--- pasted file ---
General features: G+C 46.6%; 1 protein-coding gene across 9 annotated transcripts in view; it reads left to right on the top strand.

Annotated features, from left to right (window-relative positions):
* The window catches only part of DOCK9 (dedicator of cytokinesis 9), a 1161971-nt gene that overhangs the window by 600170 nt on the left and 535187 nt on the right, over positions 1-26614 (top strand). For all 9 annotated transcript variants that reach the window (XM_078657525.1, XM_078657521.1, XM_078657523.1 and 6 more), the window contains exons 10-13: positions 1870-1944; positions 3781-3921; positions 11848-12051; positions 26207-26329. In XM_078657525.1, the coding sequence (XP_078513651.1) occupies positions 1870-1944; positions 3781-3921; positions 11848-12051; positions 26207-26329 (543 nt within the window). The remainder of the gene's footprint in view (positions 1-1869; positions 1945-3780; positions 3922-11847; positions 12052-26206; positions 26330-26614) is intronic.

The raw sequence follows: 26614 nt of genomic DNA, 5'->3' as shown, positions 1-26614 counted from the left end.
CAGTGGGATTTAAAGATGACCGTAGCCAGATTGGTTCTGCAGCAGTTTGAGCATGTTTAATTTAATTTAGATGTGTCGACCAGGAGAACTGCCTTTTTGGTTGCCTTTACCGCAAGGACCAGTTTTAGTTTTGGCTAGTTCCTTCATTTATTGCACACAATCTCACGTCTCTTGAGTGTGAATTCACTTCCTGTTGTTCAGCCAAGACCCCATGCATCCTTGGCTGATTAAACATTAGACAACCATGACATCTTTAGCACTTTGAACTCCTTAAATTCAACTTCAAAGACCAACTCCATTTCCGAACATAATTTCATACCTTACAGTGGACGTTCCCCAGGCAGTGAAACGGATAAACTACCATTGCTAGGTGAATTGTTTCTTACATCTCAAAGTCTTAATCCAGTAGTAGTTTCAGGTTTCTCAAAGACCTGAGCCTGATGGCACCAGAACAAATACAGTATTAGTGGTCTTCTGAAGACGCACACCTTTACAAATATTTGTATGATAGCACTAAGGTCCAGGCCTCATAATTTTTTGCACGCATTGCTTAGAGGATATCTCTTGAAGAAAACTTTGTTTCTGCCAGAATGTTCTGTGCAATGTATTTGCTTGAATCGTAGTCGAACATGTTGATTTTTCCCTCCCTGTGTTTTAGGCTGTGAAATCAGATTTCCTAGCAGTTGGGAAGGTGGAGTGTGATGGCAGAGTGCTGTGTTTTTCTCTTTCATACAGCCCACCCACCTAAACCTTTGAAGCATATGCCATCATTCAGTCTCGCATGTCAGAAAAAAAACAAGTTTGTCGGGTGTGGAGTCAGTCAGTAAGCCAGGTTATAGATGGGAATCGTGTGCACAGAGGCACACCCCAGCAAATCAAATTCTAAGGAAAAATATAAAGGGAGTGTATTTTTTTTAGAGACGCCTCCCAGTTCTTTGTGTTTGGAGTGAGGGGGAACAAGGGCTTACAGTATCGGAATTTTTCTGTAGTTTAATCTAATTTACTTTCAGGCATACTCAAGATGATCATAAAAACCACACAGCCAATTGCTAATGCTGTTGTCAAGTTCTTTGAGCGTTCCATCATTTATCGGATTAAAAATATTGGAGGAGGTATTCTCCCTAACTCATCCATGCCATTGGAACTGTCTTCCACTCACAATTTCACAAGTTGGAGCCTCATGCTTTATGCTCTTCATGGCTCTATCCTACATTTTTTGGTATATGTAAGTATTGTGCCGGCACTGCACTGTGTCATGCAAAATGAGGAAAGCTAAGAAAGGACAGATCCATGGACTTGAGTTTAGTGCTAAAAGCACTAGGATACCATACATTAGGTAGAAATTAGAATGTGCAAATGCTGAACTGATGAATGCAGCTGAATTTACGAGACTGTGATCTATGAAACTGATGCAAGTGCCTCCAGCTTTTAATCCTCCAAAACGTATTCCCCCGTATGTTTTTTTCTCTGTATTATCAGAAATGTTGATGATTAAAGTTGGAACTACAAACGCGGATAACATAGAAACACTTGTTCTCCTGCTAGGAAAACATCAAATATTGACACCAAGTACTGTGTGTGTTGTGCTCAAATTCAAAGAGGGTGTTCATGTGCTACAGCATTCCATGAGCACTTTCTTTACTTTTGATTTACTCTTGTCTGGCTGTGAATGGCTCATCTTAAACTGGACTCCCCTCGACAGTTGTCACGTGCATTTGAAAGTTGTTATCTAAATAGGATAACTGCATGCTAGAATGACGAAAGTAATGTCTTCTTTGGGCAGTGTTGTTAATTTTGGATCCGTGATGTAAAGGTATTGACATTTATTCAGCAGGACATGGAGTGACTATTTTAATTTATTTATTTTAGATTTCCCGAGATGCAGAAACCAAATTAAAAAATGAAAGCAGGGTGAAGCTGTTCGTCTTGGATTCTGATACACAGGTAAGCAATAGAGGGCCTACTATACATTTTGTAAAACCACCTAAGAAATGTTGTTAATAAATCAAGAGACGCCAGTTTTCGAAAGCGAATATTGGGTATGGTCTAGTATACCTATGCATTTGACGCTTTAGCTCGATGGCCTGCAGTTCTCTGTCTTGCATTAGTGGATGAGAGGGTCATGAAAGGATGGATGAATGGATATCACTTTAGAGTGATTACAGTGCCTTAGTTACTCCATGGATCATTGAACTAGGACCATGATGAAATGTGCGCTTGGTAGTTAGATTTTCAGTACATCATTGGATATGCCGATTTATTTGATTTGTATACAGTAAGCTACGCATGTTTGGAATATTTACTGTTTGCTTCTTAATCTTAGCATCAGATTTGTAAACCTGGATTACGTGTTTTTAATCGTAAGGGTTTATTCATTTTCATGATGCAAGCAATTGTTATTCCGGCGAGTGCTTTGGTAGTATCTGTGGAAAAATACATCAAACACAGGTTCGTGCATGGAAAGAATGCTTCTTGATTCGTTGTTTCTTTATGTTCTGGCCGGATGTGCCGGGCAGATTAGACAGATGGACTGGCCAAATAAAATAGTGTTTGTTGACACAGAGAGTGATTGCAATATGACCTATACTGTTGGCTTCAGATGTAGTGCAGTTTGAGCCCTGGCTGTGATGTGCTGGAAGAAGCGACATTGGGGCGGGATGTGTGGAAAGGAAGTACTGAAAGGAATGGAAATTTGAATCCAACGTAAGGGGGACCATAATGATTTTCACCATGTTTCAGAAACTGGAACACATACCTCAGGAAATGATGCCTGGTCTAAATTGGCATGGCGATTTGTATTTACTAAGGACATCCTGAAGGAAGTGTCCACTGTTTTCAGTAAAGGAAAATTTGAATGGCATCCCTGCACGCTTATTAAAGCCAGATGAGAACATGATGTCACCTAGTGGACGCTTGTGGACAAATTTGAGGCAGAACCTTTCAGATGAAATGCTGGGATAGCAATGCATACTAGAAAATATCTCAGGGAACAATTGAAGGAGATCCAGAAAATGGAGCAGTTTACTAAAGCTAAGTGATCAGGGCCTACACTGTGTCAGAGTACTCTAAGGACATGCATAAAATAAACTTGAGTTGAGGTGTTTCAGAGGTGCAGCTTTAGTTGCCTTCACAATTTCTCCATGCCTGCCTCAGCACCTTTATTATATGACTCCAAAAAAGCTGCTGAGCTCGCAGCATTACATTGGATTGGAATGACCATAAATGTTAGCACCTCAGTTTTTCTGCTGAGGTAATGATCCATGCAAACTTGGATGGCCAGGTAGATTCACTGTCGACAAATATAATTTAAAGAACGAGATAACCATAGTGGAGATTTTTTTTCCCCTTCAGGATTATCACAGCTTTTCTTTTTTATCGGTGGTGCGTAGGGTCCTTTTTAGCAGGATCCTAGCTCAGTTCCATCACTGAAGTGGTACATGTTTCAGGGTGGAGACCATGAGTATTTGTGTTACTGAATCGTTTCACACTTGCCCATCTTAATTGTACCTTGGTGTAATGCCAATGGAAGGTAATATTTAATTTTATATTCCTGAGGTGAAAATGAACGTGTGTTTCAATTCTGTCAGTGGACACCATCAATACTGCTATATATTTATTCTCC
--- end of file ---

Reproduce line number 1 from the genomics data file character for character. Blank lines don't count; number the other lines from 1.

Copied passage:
General features: G+C 46.6%; 1 protein-coding gene across 9 annotated transcripts in view; it reads left to right on the top strand.